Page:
To suggest that God revealed all His truth, which is necessary for salvation, to a particular incarnation of one of many religions, is to suggest that God is cruel. To suggest that important parts of the natural world - such as human sexuality - are sinful is to suggest that God is imperfect. In short, to suggest that belief in fundamentalism, of any kind, is the only path to salvation is insulting to God. And really, the only reason to believe in that kind of God (besides tradition) is fear. Blasphemous though it may sound to some, there is no room for fear in my faith.

Exodus 3:13-14 says:
Moses said to God, "Suppose I go to the Israelites and say to them, 'The God of your fathers has sent me to you,' and they ask me, 'What is his name?' Then what shall I tell them?"

God said to Moses, "I am who I am. This is what you are to say to the Israelites: 'I AM has sent me to you.'
He is who He is, Bill. Let's leave dead people alone. WTFWJD?


Marjorie said...

Couldn't have said it better myself. Thanks for standing up for all of us who aren't Christian evangelists.

Self said...

I especially take issue with this:

"Now suppose that same person thought there is no God and s/he just went about life doing whatever." (emphasis mine)

The intimation here is that no atheist is capable of living "a meaningful life filled with love and devotion".

I happen to freakin' well go out of my way to fill my life with love and devotion to other people.

Here's a "what if" scenario for our friend, Bill:

What if you come to the end of your life and you look back on it, only to find your spiteful and sanctimonious existence wasn't what your creator wanted? What if you spent your time and energy making things more difficult for people who had enough trouble as is - people who wanted to quietly live in a same-sex relationship, or people who wanted to live a lifestyle different to your own, but entirely innocuous - a lifestyle that didn't interfere with the quality of life for others?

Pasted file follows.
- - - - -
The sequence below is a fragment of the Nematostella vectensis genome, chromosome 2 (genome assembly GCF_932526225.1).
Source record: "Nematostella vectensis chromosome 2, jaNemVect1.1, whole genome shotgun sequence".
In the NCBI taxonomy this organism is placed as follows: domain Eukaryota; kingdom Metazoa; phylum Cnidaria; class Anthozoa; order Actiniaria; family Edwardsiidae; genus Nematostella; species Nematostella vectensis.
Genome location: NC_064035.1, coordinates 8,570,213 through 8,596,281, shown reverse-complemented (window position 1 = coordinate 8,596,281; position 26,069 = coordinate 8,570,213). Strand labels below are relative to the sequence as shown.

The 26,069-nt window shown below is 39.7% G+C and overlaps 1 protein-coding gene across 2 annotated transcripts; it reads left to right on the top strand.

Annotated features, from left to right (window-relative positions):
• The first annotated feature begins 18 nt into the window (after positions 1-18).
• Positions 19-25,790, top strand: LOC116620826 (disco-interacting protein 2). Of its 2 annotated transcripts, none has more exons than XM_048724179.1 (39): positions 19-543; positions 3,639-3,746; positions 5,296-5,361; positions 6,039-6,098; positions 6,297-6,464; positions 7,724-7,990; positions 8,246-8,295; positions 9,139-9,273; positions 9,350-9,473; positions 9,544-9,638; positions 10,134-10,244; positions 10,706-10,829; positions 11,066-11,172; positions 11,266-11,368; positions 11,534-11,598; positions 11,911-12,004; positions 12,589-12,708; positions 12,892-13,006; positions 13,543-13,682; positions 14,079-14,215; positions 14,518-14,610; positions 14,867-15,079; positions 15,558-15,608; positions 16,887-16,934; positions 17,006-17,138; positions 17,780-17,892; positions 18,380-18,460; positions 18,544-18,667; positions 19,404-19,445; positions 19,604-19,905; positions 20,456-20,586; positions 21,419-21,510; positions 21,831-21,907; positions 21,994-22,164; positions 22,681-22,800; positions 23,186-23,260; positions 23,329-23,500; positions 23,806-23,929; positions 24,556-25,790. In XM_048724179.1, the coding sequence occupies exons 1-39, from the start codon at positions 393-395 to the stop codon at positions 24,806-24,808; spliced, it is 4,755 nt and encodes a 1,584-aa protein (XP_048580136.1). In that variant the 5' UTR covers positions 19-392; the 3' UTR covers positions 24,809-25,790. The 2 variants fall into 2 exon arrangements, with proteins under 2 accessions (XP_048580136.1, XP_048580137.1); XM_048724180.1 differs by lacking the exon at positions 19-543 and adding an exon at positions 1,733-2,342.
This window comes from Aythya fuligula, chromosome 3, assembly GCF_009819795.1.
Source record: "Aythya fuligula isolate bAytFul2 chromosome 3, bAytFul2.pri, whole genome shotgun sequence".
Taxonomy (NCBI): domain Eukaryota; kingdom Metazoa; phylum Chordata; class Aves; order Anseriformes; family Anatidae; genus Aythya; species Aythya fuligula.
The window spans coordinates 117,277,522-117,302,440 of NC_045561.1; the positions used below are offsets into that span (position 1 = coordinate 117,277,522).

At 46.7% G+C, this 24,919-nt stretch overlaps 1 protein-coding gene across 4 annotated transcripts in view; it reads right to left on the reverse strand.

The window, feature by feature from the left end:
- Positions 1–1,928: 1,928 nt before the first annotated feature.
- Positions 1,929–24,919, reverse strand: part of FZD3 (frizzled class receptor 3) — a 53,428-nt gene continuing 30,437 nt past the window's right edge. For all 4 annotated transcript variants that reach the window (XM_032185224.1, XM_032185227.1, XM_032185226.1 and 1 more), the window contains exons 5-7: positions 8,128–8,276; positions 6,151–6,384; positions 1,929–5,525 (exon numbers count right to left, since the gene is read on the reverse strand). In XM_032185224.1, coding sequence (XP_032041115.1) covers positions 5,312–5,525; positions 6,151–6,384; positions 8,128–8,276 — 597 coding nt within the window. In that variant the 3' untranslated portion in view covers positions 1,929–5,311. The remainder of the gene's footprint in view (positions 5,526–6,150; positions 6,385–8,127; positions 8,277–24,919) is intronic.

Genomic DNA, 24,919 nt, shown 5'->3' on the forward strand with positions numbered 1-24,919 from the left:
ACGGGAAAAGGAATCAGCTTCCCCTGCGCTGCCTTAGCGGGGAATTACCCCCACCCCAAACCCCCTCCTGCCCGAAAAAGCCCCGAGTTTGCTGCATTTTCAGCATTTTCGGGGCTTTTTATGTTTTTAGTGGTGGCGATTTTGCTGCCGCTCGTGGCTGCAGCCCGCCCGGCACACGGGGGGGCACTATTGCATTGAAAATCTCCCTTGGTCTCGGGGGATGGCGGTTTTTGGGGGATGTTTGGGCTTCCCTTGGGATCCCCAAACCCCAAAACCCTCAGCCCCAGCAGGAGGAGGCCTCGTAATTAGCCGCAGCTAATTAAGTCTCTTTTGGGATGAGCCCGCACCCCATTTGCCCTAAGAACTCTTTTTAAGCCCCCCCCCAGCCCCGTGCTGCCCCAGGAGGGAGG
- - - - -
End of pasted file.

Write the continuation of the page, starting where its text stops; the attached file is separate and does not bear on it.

What then? Would you judge your own life as having been "meaningful ... filled with love and devotion"?

Jocelyn said...

Exactly, Self. We can come up with infinite "what if" scenarios, each more unlikely than the next. The oft-made assumption that those who do not have a religious moral guide to follow will be devoid of morals (or worse - love), is a great insult to humanity. We're all in this together and it'd be nice if we could concentrate on making the world suck less for ourselves and the rest of our species rather than worrying about who's getting saved.

GrandMoffDavid said...

What he's essentially describing is Pascal's Wager. Essentially, the french philosopher and mathematician decided one day to logically prove that it was wiser to believe in the existence of god than not. The gist is, if you believe in God (and follow his rules) and there is a God, you get an infinite reward (Heaven). If you believe in God and he doesn't exist you get a finite penalty (not getting all hedonistic when alive). The reverse is true if you don't believe in God. Since no finite reward can ever be as good as an infinite punishment, nor a finite punishment balance out an infinite reward, it's logical to follow God's rules even if you don't believe in him.